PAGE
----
So here's where the importance of psychotherapy comes in. For one hour, once a week, give or take a few, we can have a unicorn. We can have that person who is attentive to just our needs, listening only to us, providing feedback only to us, responding only to us, cheerleading only to us. Checking ourselves before we wreck ourselves. And here's the kick ass part, it exists without us needing to give anything back to this person, except to pay and show up on time.  Now that's not to say psychotherapy doesn't require work, it does. It's a lot of work taking out the trash. It's messy, heavy, and it can smell like shit. No matter, put on some gloves, breathe through your nose, do the heavy lifting, and be glad there is a unicorn there who will help you empty your pail. But the cool thing about this work is that it doesn't require reciprocity. You do not need to care about your therapist's emotional life. In fact it's good not to. You are not responsible for helping your therapist take out their trash. Ever. You care about the lives of enough people. Your decisions directly impact plenty of people on your team. What makes this relationship so fucking magical is that your therapist can be who you need them to be. Every. Single. Time. And that consistency is what helps us feel safe, grow, change, heal, repair, and keep emptying our emotional trash. That's why psychotherapy is critically important. That's why it works. Because it is a relationship that is one sided and only takes place for a short enough period of time where this kind of relationship is sustainable and possible. Hallelujah. 

Often when I present the idea of this unicorn relationship, there is a rub. A threat. You mean, I'm not everything to my kid? I'm not everything to my partner? No. Hell no. And you shouldn't try to be. Especially not 24/7. In fact most conflict within relationships, whether it parental or partners, stems from disappointment in not getting what we need. And totally. The moment we are born we are rushed into a world where our needs are no longer being automatically met. Out of the womb, cut the cord. Fuck, right?! We start from here. Ouch. And not only is it hard to give what is needed all the time, but it's also really hard to ask for what's needed. Better yet, oftentimes we do not even really know what we need, how to communicate what we need or how to give what is needed. It's a miracle we can get through the day with each other. It's complex, right? The unicorn is not in competition. I repeat, there is no competition. The unicorn is a teammate. A relationship that helps repair the misses and directs us in better understanding the nature of our needs, how to better meet them ourselves and gain more clarity to our own limitations and capacity in ourselves and others. These expectations we hold ourselves to, our partners, our children, have them, yes, but understand that a perfect meeting of needs cannot be met alongside the complexities of modern life. The key is to love each other enough to appreciate when a need cannot be met completely, apologize with love when we are not meeting our kids and partners where they need us to. Agree to try harder next time and be forgiving of each other when we cannot exactly read the complex code of expectations that sometimes we cannot even understand and communicate clearly to ourselves.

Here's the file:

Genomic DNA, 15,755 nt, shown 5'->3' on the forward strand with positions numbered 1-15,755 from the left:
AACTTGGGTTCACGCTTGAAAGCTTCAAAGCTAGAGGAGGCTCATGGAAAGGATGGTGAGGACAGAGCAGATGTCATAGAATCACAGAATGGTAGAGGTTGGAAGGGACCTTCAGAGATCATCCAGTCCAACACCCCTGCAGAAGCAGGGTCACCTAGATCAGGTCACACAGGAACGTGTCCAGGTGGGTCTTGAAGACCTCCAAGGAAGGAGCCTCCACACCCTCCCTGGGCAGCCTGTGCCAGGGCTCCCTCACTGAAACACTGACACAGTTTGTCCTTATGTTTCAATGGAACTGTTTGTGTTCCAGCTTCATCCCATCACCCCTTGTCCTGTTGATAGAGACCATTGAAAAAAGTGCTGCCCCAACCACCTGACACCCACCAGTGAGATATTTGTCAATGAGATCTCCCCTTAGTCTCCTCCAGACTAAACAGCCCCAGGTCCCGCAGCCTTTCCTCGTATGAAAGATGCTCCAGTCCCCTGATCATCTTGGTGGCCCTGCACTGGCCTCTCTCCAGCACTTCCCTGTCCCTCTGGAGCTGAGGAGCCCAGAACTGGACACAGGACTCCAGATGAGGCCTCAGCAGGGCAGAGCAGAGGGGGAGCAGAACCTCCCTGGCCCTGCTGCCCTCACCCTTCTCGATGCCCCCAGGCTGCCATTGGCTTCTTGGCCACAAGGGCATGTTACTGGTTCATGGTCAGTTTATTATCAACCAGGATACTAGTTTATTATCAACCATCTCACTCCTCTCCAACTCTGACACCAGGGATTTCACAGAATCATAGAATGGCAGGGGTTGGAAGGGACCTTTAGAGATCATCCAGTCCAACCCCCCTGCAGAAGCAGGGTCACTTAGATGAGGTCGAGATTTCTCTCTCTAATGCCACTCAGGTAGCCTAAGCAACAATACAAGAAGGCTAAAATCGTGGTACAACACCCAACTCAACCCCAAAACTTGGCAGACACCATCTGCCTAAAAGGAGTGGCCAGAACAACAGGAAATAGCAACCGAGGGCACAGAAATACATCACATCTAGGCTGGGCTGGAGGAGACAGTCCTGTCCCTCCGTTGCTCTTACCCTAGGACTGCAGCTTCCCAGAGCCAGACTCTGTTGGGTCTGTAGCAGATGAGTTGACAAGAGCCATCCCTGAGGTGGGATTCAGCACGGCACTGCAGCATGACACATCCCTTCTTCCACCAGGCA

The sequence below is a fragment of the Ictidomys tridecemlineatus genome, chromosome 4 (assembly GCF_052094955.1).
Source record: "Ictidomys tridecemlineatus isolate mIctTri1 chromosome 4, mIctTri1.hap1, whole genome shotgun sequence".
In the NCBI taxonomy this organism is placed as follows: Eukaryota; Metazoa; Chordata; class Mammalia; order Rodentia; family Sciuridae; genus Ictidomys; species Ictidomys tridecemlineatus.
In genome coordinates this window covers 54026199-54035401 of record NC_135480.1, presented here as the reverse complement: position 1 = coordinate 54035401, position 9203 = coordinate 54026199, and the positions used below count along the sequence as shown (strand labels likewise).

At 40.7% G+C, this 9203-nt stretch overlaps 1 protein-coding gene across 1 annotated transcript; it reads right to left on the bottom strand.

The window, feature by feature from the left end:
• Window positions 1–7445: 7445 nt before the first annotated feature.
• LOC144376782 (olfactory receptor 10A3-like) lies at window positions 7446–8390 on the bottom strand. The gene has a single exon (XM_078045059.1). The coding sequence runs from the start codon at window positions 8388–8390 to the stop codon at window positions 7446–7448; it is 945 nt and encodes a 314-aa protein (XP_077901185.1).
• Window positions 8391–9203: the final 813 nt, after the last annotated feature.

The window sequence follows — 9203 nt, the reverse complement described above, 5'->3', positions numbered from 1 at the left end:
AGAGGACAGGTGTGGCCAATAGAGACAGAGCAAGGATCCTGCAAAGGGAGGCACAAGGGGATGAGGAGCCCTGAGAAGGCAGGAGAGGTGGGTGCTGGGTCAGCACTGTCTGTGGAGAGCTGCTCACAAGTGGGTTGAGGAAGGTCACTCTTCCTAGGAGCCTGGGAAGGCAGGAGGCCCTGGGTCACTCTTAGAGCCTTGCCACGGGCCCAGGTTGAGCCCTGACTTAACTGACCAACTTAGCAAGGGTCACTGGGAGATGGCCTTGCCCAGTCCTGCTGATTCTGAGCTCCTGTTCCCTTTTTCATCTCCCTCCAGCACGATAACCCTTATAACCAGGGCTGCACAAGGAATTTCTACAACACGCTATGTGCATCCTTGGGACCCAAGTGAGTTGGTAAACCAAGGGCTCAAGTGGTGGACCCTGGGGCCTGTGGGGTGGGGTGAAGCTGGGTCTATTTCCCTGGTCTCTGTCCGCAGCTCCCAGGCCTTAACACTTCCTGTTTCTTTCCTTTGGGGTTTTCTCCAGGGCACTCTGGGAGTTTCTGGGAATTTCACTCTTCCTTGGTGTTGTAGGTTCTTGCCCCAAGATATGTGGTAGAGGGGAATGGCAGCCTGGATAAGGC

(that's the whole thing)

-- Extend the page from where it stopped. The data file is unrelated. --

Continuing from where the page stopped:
It is a code and one that takes a clear mind empty of emotional trash to get it right. 

So back to Conan O’Brien, unicorns and what they have in common with psychotherapists. Conan is the first one to admit that he loves what he does. In fact, I’ve heard him say that being in front of an audience is kind of like breathing.  He needs it. It serves him. Him serving us, serves him too. And that’s incredible. Those late nights learning how to be a mom, scared, excited, tired, awake, as much as I relied on him to meet me there, same time, same channel, he wanted me there. On the other side of the screen. Taking without giving. Being one side of the equation, not crossing the line. It worked for us both. 

When it comes to psychotherapy, I’ve said before on this podcast that there are people who choose to do this work. Love this work. And do it really well. They want to put the gloves on, get messy and lend a hand in helping us take out our trash. Serving us, serves them. It’s a pleasure. I promise. And it being their job, helping us, is exactly why it works. They can concentrate an hour a week to us. Our thoughts, our desires, our emotional states. And that gives them the perspective needed to provide us with this unicorn of a thing. It’s a job. It’s a service. And It’s a pleasure. Because psychotherapy is a magical unicorn and we all deserve to ride the rainbow. 


Thank you for being here.


Listen to this episode of JOY IS NOW here.